What is an Original Issue Discount (OID)?
An Original Issue Discount (OID) refers to a feature of debt financing in which the issuance price is less than the stated redemption price.
- What is the definition of an original issue discount (OID)?
- What is the purpose of the original issue discount (OID) in debt financing?
- Which types of bonds often include an original issue discount (OID)?
- What is the accounting treatment of an original issue discount (OID)?
Table of Contents
- How to Calculate the Original Issue Discount (OID)
- Original Issue Discount (OID) Formula
- OID Formula
- Original Issue Discount (OID) Example
- Original Issue Discount (OID) Purpose
- OID Bonds – Zero-Coupon & Coupon Bonds
- Original Issue Discount (OID) Accounting Treatment
- Tax Impact of Original Issue Discount (OID)
- Original Issue Discount (OID) – Excel Calculator
- OID Bond Calculation Example
How to Calculate the Original Issue Discount (OID)
An original issue discount (OID) occurs when debt securities are sold below their redemption price.
If a debt instrument is sold at a discounted price lower than the redemption price – i.e. the par value – an original issue discount (OID) is created.
The OID is the difference between the redemption price and the discounted offering price of the debt.
Typically, the reduction from the redemption price (i.e. the “haircut”) is around the 1% to 2% range.
The inclusion of an OID is most often related to making the debt offering more attractive to potential investors.
In such cases, since the bondholder purchased the bonds at a discount price lower than the par value, there is a greater chance of obtaining higher returns.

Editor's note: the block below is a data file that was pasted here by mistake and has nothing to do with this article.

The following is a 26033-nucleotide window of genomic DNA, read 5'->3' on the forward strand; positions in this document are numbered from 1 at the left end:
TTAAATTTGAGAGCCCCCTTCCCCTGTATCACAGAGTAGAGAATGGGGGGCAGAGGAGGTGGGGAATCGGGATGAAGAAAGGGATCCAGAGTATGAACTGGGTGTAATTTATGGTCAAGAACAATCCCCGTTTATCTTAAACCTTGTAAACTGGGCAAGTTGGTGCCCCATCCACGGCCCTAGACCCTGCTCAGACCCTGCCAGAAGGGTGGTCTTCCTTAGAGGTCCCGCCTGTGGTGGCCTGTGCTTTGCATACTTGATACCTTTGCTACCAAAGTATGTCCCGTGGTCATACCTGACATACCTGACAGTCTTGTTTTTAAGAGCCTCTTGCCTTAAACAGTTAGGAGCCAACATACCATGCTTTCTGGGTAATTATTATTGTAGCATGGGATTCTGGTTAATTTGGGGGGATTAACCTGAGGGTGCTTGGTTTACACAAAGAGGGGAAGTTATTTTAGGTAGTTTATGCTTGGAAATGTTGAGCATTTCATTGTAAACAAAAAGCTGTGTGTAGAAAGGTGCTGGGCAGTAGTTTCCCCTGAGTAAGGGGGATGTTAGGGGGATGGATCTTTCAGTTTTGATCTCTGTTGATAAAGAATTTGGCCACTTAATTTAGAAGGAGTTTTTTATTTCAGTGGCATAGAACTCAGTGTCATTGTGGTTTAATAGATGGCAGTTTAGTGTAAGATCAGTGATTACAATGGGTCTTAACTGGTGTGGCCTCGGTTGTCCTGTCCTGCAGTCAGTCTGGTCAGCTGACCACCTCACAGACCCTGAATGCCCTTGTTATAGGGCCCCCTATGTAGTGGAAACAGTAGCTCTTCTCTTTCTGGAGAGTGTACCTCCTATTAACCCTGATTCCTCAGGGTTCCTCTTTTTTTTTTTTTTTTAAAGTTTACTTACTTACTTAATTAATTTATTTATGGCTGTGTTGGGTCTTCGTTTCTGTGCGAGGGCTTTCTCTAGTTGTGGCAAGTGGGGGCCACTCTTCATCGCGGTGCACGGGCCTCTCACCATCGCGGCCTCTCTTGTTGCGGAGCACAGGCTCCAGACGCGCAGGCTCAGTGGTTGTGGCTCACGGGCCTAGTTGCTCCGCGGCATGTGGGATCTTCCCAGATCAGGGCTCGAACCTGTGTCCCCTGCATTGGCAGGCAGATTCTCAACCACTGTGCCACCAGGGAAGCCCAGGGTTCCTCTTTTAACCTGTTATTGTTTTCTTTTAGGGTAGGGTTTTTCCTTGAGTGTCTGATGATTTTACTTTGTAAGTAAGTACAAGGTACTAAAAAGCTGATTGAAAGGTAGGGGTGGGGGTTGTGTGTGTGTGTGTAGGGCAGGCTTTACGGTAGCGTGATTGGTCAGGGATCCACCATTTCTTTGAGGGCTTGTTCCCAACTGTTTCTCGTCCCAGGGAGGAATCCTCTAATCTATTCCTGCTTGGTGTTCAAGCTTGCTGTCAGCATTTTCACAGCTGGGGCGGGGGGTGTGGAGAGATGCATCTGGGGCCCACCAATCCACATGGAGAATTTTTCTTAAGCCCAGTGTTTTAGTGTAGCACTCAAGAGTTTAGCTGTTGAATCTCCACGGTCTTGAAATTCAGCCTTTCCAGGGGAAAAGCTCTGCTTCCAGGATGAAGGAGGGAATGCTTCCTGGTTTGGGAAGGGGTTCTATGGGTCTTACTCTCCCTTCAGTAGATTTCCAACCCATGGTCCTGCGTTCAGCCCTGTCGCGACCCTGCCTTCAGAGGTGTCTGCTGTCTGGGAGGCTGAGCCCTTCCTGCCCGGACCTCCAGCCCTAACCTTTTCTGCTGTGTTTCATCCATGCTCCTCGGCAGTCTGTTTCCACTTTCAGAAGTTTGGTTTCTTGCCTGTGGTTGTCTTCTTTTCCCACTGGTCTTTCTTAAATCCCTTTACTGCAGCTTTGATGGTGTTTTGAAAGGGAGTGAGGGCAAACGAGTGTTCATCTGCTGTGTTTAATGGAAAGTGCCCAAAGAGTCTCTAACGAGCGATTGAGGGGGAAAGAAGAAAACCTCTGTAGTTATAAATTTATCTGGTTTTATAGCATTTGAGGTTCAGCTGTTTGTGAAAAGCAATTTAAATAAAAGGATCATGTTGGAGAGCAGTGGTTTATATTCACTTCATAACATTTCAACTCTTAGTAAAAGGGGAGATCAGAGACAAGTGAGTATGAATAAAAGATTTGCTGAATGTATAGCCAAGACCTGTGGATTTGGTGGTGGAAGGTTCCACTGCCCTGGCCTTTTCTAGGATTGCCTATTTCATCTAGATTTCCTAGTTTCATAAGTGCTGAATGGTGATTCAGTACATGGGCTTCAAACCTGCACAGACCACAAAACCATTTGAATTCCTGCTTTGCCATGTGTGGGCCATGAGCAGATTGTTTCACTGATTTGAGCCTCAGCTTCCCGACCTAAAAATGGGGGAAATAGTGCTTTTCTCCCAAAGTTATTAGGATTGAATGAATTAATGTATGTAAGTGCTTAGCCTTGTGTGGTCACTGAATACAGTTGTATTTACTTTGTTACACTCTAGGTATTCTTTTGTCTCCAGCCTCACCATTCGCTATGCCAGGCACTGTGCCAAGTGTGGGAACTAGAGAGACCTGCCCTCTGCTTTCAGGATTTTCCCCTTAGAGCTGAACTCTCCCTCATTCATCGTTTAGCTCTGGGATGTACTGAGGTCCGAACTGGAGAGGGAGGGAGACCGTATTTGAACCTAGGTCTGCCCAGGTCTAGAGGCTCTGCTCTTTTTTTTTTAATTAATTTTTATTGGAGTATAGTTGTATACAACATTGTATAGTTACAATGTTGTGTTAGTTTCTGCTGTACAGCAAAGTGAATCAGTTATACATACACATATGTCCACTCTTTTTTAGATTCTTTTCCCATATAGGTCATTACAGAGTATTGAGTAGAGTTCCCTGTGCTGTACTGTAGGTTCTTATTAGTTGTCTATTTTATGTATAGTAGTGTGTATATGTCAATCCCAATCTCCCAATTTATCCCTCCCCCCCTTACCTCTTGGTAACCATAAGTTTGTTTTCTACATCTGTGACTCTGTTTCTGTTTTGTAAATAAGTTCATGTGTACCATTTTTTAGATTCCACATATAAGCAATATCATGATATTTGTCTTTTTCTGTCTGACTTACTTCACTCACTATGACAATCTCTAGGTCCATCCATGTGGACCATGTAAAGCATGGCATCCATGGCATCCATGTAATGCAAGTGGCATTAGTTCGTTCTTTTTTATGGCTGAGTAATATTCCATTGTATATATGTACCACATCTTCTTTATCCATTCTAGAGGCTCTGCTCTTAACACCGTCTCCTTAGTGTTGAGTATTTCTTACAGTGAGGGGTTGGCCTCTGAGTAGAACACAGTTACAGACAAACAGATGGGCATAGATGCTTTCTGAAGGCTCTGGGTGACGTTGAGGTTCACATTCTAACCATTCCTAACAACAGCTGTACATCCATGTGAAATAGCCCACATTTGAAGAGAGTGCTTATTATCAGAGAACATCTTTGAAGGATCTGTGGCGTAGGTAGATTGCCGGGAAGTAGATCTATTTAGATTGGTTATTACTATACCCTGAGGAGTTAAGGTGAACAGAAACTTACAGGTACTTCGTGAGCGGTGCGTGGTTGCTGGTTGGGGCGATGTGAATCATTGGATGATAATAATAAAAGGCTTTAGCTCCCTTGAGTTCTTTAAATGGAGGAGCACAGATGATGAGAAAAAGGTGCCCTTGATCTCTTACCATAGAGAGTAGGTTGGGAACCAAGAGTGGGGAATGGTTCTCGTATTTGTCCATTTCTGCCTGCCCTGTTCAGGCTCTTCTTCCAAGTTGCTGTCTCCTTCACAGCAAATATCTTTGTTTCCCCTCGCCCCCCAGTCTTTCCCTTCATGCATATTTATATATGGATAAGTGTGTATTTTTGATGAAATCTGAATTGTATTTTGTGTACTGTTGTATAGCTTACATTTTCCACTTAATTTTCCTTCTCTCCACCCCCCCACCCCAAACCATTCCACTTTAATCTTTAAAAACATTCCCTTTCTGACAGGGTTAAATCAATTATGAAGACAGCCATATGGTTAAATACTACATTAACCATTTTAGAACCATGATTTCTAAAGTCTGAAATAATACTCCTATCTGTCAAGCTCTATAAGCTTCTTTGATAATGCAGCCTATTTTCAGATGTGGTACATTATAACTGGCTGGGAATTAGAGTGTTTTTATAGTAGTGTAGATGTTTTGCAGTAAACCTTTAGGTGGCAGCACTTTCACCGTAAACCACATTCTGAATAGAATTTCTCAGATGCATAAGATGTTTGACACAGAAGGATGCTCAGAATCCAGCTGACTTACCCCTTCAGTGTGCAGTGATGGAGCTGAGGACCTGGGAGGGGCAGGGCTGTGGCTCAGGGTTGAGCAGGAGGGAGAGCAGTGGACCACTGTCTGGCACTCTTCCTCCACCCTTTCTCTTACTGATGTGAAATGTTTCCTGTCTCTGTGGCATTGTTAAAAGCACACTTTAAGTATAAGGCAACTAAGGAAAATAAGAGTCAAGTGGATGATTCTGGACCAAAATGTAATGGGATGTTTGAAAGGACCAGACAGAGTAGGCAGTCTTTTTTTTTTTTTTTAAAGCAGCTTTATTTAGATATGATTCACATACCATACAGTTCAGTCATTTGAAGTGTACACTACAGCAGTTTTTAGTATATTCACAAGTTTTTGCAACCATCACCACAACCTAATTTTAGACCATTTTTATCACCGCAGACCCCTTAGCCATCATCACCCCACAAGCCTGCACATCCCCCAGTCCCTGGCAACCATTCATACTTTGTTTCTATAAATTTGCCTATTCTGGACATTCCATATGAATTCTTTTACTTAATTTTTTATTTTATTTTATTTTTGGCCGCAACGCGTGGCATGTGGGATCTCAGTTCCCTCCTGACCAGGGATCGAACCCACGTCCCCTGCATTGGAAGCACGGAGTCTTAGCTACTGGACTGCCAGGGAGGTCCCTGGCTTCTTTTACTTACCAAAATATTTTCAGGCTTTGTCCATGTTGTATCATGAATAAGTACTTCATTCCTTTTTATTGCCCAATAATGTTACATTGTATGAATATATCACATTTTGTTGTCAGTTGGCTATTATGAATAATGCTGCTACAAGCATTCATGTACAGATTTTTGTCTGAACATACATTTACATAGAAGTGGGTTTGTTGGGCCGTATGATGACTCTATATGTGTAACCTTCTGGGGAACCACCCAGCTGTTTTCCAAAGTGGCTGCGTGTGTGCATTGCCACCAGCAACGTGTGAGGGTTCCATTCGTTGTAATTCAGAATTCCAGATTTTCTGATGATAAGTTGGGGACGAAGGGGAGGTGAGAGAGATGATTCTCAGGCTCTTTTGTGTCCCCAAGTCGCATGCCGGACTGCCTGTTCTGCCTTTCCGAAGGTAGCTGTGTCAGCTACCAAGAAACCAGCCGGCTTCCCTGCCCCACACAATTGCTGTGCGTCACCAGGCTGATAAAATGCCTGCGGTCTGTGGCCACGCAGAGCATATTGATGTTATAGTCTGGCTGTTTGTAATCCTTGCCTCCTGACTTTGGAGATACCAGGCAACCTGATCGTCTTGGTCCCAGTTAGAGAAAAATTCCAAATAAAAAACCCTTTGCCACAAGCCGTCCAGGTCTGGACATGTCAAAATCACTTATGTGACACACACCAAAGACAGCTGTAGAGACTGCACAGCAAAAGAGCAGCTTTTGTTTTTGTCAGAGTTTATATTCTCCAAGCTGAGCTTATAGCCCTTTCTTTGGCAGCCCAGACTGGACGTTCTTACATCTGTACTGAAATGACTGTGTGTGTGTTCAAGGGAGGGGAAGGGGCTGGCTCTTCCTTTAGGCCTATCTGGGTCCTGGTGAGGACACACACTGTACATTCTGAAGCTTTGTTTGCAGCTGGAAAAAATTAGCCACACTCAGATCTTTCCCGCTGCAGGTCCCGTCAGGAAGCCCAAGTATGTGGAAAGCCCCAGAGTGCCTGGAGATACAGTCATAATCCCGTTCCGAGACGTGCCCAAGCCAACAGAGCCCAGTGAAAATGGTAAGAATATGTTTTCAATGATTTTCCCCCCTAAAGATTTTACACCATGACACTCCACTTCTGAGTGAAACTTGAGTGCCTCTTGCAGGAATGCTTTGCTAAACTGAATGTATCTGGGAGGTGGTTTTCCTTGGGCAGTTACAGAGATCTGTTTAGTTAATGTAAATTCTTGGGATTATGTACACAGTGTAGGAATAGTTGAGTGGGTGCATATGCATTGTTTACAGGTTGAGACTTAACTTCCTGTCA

Original Issue Discount (OID) Formula
The original issue discount (OID) is equal to the difference between the stated redemption price and the issuance price.
- Redemption Price: The par value of the bonds, i.e. the amount obligated to be returned on the date of maturity.
- Issuance Price: The offering price that the bonds were sold for on the date of sale.
- Original Issue Discount (OID) = Redemption Price – Issuance Price
Original Issue Discount (OID) Example
Suppose that a company is attempting to raise $100,000 in the form of debt.
To make the financing more marketable to potential lenders, the company offers to accept $98,000 in capital rather than the entire $100,000.
However, on the maturity date, the borrower is still obligated to pay back the full $100,000 – plus the periodic interest expense, which is based on the stated interest rate and the $100,000 principal.
- Borrower’s Perspective: The debt is issued at a discount to the par value (e.g. “98”), so the borrower receives $0.98 for each dollar owed.
- Bondholder’s Perspective: On the other hand, the investor had to provide just $98k but receives $100k at maturity with interest payments based on the full principal instead of the actual financing amount.
In this example, given how the debt with a $100,000 par value was sold for $98,000, the OID equals $2,000.
Original Issue Discount (OID) Purpose
Considering the issuer receives less than the full principal, it is reasonable to ask, “Why might a company decide to offer an original issue discount (OID) when raising debt?”
The original issue discount (OID) causes the debt issuance to be more appealing to potential lenders in the market, i.e. it is offered as a “deal sweetener” since the OID offers higher yields with less capital contributed.
The bondholder can then reinvest those leftover funds elsewhere, and the coupon payments are received at higher effective interest rates, increasing the total returns further.
While not always the case, the issuer could face difficulty raising enough capital to meet their total financing needs. The issuer’s credit health could be the reason, or the amount of debt raised could be concerning for risk-averse lenders (e.g. leveraged buyouts, “LBOs”).
OIDs and Interest Rate Environment
Companies seeking to raise debt capital in a high-interest rate market could be hesitant given the risk of being stuck with high-interest expense payments over a long period.
If interest rates were to decline later, the high-interest rate bonds – i.e. priced above-market – could soon burden the issuer.